• Sole proprietorships

  • Limited liability corporations (LLCs)

  • C corporations

  • S corporations

Companies determine their company type based on the circumstances of their firm, with considerations for shareholders, taxes and investments. Every company in the U.S. begins as an LTD, with executives deciding whether they want to trade publicly.

Related: What Are Private Equity Firms?

What is limited liability?

Limited liability refers to the lack of risk for company investors and owners if a company fails. This company structure is attractive to investors as it ensures that their private assets aren't at risk should the company they've invested in struggle financially.

The liability of a shareholder depends on however much money they invested in the company, meaning that even if the company goes bankrupt, they're only responsible for the amount of money they put in. Individuals with substantial income can benefit from limited liability structures, as it gives them the opportunity to invest and make money while not losing any personal wealth should something go wrong.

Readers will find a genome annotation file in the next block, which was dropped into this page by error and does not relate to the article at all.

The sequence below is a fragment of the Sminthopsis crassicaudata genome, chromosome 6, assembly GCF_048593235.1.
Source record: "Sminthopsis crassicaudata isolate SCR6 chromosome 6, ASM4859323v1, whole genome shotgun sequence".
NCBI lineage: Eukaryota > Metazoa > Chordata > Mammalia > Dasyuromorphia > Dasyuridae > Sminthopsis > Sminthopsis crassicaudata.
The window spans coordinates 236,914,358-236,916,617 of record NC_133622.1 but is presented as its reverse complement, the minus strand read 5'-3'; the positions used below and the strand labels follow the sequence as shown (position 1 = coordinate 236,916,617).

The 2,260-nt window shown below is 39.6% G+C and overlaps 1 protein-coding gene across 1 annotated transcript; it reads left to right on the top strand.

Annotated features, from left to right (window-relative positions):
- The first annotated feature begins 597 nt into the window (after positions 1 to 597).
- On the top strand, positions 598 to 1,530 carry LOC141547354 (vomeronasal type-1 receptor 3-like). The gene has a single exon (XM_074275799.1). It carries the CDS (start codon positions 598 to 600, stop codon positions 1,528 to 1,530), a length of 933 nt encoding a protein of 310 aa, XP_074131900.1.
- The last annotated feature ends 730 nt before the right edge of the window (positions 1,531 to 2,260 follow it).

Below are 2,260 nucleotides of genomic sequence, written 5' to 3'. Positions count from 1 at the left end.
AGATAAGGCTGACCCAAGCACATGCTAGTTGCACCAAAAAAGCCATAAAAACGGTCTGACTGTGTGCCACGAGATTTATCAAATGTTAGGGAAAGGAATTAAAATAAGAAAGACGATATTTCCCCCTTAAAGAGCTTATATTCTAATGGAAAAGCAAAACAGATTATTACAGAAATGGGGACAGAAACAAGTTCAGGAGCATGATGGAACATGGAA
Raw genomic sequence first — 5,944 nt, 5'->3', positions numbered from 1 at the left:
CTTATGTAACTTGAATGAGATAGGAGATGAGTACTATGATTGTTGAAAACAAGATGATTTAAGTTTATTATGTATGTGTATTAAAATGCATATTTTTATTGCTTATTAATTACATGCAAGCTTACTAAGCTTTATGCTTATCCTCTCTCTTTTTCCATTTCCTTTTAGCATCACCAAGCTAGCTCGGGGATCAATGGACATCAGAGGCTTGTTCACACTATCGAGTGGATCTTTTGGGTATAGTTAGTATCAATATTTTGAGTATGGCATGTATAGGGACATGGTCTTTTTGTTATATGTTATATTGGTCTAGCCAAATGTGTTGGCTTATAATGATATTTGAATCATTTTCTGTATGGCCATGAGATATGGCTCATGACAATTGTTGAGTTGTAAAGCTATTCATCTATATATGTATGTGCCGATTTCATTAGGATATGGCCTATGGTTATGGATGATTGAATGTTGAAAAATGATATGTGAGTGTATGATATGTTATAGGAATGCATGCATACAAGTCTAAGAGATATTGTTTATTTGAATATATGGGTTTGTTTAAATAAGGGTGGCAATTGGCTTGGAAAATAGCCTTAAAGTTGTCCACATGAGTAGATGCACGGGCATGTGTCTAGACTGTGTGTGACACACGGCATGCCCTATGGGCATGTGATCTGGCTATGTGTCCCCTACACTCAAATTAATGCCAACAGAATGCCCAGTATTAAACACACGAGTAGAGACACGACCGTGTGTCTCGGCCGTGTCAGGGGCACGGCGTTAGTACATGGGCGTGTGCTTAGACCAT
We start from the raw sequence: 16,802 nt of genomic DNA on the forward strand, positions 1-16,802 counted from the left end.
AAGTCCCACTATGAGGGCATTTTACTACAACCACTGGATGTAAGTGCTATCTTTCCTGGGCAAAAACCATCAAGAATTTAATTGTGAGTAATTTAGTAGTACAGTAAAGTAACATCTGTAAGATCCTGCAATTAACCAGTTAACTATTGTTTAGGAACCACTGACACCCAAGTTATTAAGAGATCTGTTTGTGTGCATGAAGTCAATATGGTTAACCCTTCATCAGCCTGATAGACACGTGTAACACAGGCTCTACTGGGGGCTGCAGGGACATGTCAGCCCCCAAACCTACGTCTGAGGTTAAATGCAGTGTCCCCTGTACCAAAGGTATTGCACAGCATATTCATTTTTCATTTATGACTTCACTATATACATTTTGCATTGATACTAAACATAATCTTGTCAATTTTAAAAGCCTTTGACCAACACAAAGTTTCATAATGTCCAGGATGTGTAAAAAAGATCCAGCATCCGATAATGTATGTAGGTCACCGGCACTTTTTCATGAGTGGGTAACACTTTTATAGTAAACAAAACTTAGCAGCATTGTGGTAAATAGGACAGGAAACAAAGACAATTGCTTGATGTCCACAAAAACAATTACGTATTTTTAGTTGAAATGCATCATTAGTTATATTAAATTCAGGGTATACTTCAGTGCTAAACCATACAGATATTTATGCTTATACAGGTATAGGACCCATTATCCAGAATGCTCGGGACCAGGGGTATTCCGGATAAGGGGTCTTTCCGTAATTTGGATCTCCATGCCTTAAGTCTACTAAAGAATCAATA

Related: 17 Business Structures To Consider for Incorporating Your Company or Organization

Private limited company vs. LLC

Private limited companies and limited liability companies (LLCs) are similar business structures that operate for many of the same reasons. There are, however, some key distinctions between the two that shareholders may want to be aware of. Here are some of their similarities: